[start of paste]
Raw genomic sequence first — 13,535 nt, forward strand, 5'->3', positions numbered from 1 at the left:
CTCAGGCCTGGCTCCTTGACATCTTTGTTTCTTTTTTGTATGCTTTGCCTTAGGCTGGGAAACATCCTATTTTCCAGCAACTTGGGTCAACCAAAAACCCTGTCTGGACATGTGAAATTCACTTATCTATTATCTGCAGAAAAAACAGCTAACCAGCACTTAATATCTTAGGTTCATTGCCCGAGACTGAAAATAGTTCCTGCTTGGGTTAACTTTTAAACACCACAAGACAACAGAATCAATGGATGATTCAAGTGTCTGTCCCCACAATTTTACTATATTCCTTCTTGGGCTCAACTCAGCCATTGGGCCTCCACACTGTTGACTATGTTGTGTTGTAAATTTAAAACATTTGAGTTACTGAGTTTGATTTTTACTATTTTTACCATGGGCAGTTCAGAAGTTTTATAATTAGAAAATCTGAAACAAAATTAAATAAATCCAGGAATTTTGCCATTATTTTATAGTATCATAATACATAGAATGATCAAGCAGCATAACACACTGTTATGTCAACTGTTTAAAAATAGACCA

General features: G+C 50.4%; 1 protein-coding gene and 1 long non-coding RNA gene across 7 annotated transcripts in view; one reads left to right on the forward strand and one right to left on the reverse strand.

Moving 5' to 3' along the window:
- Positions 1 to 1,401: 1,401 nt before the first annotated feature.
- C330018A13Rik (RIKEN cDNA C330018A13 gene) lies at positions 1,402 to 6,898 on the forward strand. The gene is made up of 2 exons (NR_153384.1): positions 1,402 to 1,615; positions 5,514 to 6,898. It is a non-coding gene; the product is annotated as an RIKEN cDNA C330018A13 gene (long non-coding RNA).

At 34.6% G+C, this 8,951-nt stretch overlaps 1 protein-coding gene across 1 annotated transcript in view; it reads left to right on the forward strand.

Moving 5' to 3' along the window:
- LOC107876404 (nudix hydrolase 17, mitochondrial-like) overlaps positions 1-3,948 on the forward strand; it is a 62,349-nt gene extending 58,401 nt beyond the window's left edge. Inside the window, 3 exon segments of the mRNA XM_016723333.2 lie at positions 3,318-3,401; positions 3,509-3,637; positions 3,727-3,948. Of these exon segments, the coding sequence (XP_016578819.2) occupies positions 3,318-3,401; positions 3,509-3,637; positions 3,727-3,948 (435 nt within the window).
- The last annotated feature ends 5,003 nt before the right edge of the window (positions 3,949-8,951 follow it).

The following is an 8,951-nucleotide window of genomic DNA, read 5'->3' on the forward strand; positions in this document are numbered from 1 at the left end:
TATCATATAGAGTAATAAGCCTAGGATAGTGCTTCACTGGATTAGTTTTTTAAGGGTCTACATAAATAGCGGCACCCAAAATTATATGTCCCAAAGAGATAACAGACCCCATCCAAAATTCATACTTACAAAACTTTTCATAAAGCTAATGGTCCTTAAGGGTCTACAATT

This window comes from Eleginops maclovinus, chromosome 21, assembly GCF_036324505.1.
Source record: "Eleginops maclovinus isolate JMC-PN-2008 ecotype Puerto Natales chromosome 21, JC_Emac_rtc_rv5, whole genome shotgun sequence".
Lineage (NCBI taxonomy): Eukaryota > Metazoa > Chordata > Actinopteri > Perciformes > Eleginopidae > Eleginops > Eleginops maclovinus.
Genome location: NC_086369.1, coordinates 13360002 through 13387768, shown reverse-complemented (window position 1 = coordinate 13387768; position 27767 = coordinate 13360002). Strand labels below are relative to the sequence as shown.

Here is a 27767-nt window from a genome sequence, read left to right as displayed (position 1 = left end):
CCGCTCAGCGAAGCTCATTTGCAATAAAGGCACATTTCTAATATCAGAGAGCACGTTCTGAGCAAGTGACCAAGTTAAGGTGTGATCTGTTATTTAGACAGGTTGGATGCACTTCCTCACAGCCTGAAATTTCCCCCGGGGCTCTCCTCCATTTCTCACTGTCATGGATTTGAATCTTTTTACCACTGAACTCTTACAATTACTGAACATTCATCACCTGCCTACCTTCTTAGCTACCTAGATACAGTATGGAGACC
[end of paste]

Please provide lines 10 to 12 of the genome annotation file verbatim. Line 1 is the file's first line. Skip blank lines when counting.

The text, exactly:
- The last annotated feature ends 5,003 nt before the right edge of the window (positions 3,949-8,951 follow it).

The following is an 8,951-nucleotide window of genomic DNA, read 5'->3' on the forward strand; positions in this document are numbered from 1 at the left end:
TATCATATAGAGTAATAAGCCTAGGATAGTGCTTCACTGGATTAGTTTTTTAAGGGTCTACATAAATAGCGGCACCCAAAATTATATGTCCCAAAGAGATAACAGACCCCATCCAAAATTCATACTTACAAAACTTTTCATAAAGCTAATGGTCCTTAAGGGTCTACAATT